Andrea Schiesaro

Title of the Doctoral Thesis: In silico screening on the herg potassium channel

Publishing year: 2011

Tags: hERG / propafenone / drug trapping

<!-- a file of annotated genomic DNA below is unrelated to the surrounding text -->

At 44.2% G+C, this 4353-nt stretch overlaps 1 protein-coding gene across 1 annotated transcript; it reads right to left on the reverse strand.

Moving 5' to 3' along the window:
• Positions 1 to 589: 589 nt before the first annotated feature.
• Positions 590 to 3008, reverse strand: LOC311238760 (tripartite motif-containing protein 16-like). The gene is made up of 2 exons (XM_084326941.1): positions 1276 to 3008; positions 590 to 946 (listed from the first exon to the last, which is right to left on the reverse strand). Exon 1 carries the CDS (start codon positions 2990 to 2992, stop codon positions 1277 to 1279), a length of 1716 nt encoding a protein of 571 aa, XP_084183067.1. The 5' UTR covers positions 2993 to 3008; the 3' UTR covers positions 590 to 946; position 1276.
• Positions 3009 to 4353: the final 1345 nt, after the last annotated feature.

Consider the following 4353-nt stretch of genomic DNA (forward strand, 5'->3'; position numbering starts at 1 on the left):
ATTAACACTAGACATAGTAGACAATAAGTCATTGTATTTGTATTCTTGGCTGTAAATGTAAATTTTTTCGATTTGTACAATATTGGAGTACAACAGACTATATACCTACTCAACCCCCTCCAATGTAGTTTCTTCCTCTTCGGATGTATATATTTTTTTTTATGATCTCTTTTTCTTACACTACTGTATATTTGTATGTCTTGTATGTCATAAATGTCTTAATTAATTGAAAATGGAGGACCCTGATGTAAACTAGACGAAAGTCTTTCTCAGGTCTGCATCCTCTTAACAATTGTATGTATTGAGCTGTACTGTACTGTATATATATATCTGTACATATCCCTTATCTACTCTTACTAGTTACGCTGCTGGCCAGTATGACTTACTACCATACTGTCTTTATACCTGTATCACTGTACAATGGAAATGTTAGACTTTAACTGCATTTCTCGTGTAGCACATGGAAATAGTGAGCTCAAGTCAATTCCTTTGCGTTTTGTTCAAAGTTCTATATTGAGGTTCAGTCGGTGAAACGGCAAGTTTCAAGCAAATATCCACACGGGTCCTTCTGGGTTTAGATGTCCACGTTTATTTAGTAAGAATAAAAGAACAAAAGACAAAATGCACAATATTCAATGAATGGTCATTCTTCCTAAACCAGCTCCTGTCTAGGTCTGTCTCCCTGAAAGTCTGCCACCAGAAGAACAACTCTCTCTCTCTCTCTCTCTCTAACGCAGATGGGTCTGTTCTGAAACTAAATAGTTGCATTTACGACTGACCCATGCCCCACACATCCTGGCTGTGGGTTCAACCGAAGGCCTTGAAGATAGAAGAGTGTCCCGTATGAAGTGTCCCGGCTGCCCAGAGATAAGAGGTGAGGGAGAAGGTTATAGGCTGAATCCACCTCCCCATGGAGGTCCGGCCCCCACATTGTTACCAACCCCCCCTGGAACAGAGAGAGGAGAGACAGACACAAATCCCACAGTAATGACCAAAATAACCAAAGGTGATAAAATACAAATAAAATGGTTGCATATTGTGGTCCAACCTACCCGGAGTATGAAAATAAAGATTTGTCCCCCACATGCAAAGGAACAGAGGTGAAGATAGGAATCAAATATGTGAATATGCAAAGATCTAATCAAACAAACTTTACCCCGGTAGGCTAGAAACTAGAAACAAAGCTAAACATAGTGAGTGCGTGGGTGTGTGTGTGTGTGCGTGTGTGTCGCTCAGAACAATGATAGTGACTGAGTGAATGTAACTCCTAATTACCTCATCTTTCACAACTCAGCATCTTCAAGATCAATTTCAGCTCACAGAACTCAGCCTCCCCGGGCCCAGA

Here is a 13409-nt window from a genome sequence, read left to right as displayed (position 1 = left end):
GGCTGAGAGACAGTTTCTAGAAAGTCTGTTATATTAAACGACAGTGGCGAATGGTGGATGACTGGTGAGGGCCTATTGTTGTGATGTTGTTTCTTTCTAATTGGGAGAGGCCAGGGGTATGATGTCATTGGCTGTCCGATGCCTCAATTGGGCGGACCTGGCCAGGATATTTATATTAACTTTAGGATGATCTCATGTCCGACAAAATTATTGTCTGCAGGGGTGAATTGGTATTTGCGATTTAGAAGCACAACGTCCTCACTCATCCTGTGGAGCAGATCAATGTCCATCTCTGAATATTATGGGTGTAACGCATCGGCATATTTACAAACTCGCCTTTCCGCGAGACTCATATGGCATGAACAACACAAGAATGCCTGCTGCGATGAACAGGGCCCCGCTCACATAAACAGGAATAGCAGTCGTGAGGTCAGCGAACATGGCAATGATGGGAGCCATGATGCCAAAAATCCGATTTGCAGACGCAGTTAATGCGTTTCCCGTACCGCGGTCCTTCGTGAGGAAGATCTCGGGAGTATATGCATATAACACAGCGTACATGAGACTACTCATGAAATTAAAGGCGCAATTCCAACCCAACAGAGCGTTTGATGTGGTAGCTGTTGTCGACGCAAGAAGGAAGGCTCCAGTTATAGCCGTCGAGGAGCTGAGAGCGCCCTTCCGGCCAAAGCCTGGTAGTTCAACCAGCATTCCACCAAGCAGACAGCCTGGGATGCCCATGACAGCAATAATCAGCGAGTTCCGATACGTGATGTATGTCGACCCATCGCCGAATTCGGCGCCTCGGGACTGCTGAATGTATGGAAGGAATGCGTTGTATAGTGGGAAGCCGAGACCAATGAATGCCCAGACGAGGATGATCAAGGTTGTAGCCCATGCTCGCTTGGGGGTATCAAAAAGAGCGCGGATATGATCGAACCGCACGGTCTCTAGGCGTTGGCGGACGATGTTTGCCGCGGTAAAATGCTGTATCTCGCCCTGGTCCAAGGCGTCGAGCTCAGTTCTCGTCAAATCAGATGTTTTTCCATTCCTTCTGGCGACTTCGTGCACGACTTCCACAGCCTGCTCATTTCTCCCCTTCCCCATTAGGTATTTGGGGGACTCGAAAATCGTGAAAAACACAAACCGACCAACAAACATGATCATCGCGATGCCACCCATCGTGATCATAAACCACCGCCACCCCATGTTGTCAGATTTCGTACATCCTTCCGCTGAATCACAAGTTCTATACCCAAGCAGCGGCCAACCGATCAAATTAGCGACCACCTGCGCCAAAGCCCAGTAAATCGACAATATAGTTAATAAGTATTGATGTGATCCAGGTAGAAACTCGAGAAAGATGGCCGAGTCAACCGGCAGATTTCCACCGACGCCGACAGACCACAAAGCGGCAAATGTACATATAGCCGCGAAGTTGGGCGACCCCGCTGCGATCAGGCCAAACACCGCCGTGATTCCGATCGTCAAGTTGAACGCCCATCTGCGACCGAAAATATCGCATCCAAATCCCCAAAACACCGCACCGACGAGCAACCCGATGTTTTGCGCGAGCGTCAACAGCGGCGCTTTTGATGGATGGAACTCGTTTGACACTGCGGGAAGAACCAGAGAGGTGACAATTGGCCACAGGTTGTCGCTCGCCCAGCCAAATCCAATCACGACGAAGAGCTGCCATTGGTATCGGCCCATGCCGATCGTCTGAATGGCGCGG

During the drug development process, almost 35% of the compounds fail due to poor absorption, distribution, metabolism, excretion and toxicity (ADMET). An important role on these failures is played by improper interactions with antitarget proteins, such as cytocrome P450, P-glycoprotein and the hERG potassium channel. The hERG potassium channel is expressed in various cells and tissues, such as heart, neurons and smooth muscle. In the heart, the hERG channel plays an important role in the third phase of heart repolarization, due to the conduction of the rapid delayed rectifier K+ current (Ikr). A delay of this phase of repolarization leads to a syndrome called Long QT syndrome (LQTs) which might cause a potentially fatal arrhythmia called Torsade de Pointes (TdP). Many different classes of compounds were withdrawn from the market in the past decade due to their interaction with the hERG channel. Similar to other antitarget proteins, the hERG channel is polyspecific in the ligand recognition, hence it can interact with many classes of compounds, such as psychiatric, antihistaminic, antiarrhytmic and antimicrobial drugs. Several studies show that some molecules do not dissociate during the channel gating and are trapped in the closed state of the hERG channel. In this study, propafenone and derivatives were docked into homology models of the hERG channel in the closed and open states to shed more light on hERG inhibition and on drug trapping. With the aim to investigate the interactions between the hERG channel in the closed state and the compounds investigated, a series of trapped propafenone derivatives were docked into the homology model of the hERG channel in the closed conformation using Dock, the docking tool of MOE, and Glide, the docking tool of Schrödinger. A svl script called ROTALI was used to generate RMSD matrices with which the duplicate poses lying in different directions of the central cavity were detected and deleted, thus allowing to identify possible binding modes through agglomerative hierarchical clustering. This analysis led to the identification of two possible binding modes. The same process was applied to the poses obtained by docking the propafenones into a homology model of the hERG channel in the open state. Three possible binding modes were selected through agglomerative cluster analysis of the RMSD matrix generated taking into account the propafenone derivatives’ common scaffold and the amino acids that might interact. Finally, in order to take into account protein flexibility, nine propafenone derivatives were docked into eight models of the hERG channel in the open state obtained from snapshots of molecular dynamics simulations. Clustering both according to the common scaffold RMSD and the RMSD matrix of the amino acids interacting with the poses, two binding modes were selected. Biological studies suggest that non-trapped propafenones hinder the hERG channel gating with a mechanism called “foot in the door”. In four out of the five selected clusters, it is possible to explain the “foot in the door” mechanism. Interestingly, ranking the poses of the five clusters above-mentioned according to the potential energy values of the R1 substituent, and according to this value divided by the number of heavy atoms, it is possible to distinguish between trapped and non-trapped propafenones. In the nontrapped compounds, this value is always higher than in the trapped ones. The fact that it works also in cluster five, where the R1 substituents are placed under the ring formed by the four Phe656, might indicate that drug trapping phenomena depend more on intrinsic properties of the R1 susbstituent rather than on its conformation when it interacts with the hERG channel. Hence, this might indicate that the rigidity and the bulkyness of the substituent determines whether a propafenone derivatives is trapped or not independently of the binding mode in the hERG channel.